The outcry over a new film exploring same-sex relationships in both the historical and contemporary Middle East is sparking outcry in Egypt.
Bashtaalak Sa’at (Shall I Compare You to a Summer’s Day?) screened at the Berlin Film Festival earlier this month. Written and directed by Egyptian-born Mohammad Shawky Hassan, it delves into gay relationships in Arab society, looking at a number of folk tales through the queer lens.
Despite a warm reception at the festival, government officials in Hassan’s native Egypt have already denounced the movie, and are taking steps to make sure it never screens in the country.
Arabian-language website Fil Fan reports:
The film will not be screened in Egypt for several reasons. The first is the unwillingness of production authorities to [cooperate] with the regulatory agencies in Egypt, especially since the film includes a large number of intimacy and sexuality scenes between male actors, which is inconsistent with Egyptian censorship laws. The second reason is that the film was primarily made for screening at film festivals.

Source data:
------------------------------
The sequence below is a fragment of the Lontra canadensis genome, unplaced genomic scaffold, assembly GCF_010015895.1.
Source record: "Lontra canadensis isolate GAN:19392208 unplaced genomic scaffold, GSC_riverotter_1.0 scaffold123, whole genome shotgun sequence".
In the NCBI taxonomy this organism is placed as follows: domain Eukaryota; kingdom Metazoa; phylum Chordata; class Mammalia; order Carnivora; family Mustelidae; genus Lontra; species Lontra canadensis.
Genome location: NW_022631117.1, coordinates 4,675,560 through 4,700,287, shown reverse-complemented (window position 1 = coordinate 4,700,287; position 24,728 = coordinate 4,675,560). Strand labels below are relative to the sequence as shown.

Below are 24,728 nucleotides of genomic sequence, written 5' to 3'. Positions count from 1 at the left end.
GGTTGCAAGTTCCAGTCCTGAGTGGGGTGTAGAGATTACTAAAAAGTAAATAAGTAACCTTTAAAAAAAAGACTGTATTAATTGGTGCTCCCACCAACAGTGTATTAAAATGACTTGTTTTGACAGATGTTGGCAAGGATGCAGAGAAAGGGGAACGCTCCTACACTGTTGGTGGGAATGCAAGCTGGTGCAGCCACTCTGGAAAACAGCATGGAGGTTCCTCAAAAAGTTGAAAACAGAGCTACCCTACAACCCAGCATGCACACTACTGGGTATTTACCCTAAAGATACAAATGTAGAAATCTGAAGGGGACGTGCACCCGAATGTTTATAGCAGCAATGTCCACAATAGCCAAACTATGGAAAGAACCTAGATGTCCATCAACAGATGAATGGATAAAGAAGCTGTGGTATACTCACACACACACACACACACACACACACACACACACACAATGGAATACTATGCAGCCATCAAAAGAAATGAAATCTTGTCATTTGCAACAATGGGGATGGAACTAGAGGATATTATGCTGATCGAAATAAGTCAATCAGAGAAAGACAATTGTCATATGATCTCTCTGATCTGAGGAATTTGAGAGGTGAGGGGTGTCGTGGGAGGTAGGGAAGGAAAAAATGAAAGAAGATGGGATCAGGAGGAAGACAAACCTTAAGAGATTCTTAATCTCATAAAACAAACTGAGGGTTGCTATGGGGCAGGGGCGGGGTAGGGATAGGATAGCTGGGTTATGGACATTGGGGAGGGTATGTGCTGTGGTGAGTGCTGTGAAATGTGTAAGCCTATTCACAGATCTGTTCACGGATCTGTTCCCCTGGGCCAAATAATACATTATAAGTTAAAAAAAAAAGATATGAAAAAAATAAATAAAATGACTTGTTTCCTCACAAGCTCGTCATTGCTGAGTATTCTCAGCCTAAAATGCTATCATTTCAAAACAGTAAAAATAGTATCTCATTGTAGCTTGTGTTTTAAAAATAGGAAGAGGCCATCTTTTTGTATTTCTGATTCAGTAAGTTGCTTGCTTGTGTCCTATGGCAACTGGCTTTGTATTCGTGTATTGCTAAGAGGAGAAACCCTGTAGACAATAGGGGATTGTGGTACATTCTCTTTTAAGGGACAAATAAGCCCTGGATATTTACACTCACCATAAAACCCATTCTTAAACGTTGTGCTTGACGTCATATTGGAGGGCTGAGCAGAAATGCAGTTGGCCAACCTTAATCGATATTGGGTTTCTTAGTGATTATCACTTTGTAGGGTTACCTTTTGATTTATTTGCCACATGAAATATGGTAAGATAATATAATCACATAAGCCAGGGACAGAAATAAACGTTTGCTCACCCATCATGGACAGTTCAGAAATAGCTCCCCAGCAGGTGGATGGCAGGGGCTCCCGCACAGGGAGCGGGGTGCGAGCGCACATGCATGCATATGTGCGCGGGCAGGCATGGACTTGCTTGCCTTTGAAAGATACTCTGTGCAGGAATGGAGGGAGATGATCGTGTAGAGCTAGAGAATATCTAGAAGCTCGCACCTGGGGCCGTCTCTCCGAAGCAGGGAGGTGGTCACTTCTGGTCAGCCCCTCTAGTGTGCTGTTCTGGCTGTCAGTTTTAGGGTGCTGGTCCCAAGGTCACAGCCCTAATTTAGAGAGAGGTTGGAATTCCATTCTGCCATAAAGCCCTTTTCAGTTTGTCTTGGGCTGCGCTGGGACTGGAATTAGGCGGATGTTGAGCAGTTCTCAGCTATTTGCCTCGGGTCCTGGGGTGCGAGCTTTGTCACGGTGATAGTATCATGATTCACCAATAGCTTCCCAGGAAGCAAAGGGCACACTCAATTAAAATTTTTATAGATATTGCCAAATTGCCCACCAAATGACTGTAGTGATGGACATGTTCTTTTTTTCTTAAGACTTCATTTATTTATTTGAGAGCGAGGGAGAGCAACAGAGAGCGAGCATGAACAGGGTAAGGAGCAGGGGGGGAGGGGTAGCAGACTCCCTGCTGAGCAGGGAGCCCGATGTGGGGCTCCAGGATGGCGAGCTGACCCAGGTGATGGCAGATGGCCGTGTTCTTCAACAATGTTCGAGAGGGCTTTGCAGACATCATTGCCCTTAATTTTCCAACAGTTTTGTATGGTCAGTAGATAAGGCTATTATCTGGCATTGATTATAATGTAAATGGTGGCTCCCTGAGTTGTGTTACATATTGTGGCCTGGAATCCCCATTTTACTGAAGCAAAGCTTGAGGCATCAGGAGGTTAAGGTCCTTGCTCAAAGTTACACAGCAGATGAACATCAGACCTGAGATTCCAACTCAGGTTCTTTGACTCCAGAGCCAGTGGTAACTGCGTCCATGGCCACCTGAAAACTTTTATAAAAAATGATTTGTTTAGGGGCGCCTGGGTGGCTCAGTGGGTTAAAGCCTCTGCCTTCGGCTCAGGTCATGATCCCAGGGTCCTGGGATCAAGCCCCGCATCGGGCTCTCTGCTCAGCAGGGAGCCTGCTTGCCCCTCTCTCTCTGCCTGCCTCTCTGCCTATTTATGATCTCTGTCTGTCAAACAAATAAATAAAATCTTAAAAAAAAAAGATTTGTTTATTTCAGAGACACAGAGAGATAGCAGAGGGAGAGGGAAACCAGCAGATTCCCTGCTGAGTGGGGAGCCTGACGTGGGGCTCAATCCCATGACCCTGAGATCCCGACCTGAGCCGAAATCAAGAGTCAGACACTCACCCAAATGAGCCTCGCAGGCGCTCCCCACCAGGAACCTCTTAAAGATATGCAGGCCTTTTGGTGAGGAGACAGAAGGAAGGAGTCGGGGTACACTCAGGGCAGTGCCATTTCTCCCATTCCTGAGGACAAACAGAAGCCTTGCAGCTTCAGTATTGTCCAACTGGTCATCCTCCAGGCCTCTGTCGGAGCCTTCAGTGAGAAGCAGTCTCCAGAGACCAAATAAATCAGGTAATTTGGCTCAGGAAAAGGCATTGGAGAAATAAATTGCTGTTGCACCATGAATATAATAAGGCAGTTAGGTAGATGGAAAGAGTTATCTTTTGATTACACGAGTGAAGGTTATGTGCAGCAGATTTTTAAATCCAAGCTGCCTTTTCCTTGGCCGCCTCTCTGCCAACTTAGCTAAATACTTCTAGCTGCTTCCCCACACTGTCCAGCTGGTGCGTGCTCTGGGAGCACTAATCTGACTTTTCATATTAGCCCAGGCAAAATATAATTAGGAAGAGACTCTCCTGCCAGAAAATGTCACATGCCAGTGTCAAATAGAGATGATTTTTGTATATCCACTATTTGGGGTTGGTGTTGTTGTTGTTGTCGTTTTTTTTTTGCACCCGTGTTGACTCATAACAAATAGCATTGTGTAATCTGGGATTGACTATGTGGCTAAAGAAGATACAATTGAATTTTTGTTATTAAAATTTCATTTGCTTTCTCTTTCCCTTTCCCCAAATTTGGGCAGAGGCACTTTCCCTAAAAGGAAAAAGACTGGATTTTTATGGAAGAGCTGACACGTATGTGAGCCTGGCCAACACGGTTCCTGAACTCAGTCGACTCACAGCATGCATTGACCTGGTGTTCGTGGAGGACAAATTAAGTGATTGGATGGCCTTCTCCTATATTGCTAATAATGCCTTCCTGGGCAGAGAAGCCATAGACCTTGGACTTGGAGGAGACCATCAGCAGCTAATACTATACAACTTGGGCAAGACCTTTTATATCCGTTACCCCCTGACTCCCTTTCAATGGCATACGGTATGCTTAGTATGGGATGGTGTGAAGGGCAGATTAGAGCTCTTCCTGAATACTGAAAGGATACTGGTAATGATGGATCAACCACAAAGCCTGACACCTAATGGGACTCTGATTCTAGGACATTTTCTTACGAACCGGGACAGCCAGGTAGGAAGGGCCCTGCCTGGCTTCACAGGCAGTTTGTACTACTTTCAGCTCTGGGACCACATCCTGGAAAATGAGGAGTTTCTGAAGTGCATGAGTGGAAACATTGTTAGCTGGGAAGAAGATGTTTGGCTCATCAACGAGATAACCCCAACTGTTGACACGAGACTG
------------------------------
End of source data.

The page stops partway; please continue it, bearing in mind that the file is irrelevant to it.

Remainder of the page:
But that’s just the beginning of the blowback.
Other prominent Egyptian nationals have condemned the film. Omar Abdel Aziz, head of Egypt’s Federation of Artistic Syndicates, blasted the movie for “presenting a work of art that highlights the worst of us.” Aziz then called on the Egyptian government to strip Hassan of his citizenship.
“With this immoral act, the Egyptian nationality has become an honor that this director who supports the idea of homosexuality cannot deserve,” he said, “and we must collectively fight this art that destroys the values of the religious and moral community, and replaces the relationship between men and women with a sinful relationship between men and men.”
At the time of this writing, Mohammad Shawky Hassan has not responded to the comments made by Egyptian officials, and the Egyptian government has yet to issue a formal ban on the film.
This isn’t the first time a film dealing with queer themes has sparked uproar in Egypt. Earlier this year, a Netflix-produced film titled Perfect Strangers met with a similar outcry in the country, as it deals with a character coming out as gay.
Watch Hassan talk about his new film below.